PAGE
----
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A calamity in cubeville
Feb. 21, 2011
by Ivan Raconteur

A flood of competing thoughts washed over me like a vat of Gatorade over a championship-winning coach when I read about the demise of Rebecca Wells.

Wells, 51, is the LA County employee who recently died in her cubicle and wasn’t discovered until a day later.

She was found slumped over her desk by maintenance workers on a Saturday afternoon. Some early reports indicated that the last time anyone noticed her alive was 9 a.m. Friday (the day before), but at least one report later said she had been sending e-mails throughout the day, and was last seen alive and “in good spirits” at 5 p.m. Friday.

Although a coroner’s report won’t be available for weeks, preliminary word is that Wells died from natural causes and play of a foul nature is not suspected.

I confess that one of my first thoughts upon reading about the ill-fated Wells was that here was another example of a government employee who was dead (in this case, literally) on the job, and nobody noticed the difference.

After reflection, however, it occurred to me that this might be considered a trifle insensitive, and likely to offend my many friends whose knees are routinely parked under public desks, so I decided not to pursue that line of thinking.

I also wondered how it is possible for a person to go that long on the job without interacting with other people. It seems as though I can’t go more than about five minutes without someone demanding my attention, so it struck me as an unimaginable luxury for an employee to go a whole day without interruption.

I also speculated that even if the deceased was not the most popular person in the office, someone would be bound to notice that she was being unusually quiet or wasn’t answering her phone that day.

This, too, was partially explained by later reports. One of her supervisors was quoted as saying that Wells wasn’t in her usual office that day and was working amid a row of empty cubicles in a large government building, which may be why it took so long to find her body.

Still, it seems a rather dismal way to end an 11-year career working for the county.

It seems like the ultimate in anonymity for this unfortunate woman to be found dead at her desk in a sea of cubicles in a government office. Even the name of the department in which she worked, the Los Angeles County Department of Internal Services, has an ominous anonymous ring to it.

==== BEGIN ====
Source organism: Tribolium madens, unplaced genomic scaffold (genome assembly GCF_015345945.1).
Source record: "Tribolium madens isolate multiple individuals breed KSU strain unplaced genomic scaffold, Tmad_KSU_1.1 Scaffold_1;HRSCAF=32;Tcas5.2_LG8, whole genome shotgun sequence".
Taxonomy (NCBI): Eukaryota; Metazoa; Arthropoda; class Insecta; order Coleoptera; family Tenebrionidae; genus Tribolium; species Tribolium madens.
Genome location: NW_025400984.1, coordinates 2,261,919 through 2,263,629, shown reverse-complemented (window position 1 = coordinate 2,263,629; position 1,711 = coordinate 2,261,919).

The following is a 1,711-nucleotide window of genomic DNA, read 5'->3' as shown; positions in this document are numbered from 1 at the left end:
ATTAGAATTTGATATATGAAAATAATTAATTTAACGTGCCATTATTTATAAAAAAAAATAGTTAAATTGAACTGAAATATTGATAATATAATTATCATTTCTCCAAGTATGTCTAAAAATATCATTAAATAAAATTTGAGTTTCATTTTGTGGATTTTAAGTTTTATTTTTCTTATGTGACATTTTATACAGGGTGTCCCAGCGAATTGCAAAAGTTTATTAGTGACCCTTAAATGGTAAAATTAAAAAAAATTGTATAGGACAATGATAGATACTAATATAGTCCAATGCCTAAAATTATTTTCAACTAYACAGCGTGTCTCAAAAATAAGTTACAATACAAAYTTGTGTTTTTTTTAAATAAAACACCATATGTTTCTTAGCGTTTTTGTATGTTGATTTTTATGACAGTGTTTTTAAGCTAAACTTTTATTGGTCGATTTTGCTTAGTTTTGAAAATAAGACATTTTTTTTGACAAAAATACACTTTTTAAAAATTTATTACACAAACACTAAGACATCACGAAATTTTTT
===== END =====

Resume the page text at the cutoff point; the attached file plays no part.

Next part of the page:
I don’t dwell on death. I haven’t the time or inclination. But I do hope that when my time comes, and the Grim Reaper arrives to take me by the hand, she will find me in happier circumstances than slumped over a desk in a cubicle, alone and unnoticed.

It is bad enough to have to live and work in Cubeville, and I have sympathy for those who are relegated to that fate, but to die there seems worse somehow.

Most of us won’t achieve immortality, but it would be nice to at least be noticed at the time we file our copy for the final deadline.

Perhaps it is just another form of what we optimistically refer to as progress.

We force people to work in generic, identical cubicles, like worker bees in a hive. We develop technology specifically so that we have less and less contact with other live humans each year, and instead of keeping our elderly in our homes so that they can live out their remaining days among the people they love, we ship them off to institutions as soon as they become too weak to fight back.

This is an over-simplification, of course, but it does seem like we are moving away from, rather than closer to, a world of human contact.

Expiring unnoticed in a government office is an extreme example, but my acquaintances in the law enforcement community all seem to have stories about times they have had to enter residences, only to find the occupants deceased and alone, and frankly, that doesn’t sound like much fun for either party.

I hereby vow to use the cautionary tale of Rebecca Wells as an opportunity to make piña coladas from coconuts, as the old saying goes. I will embrace the frequent interruptions on the job, and the phone that won’t stop ringing, and the ceaseless flood of e-mail messages. Frustrating though this level of attention may be some days, it has got to be better than perishing unnoticed in a cubicle.

I am going to make an effort to check on my colleagues more often, as well. If anyone seems too quiet, I will be sure to give them a poke to be sure they are still alive and toiling away with the rest of us. It seems like the neighborly thing to do.


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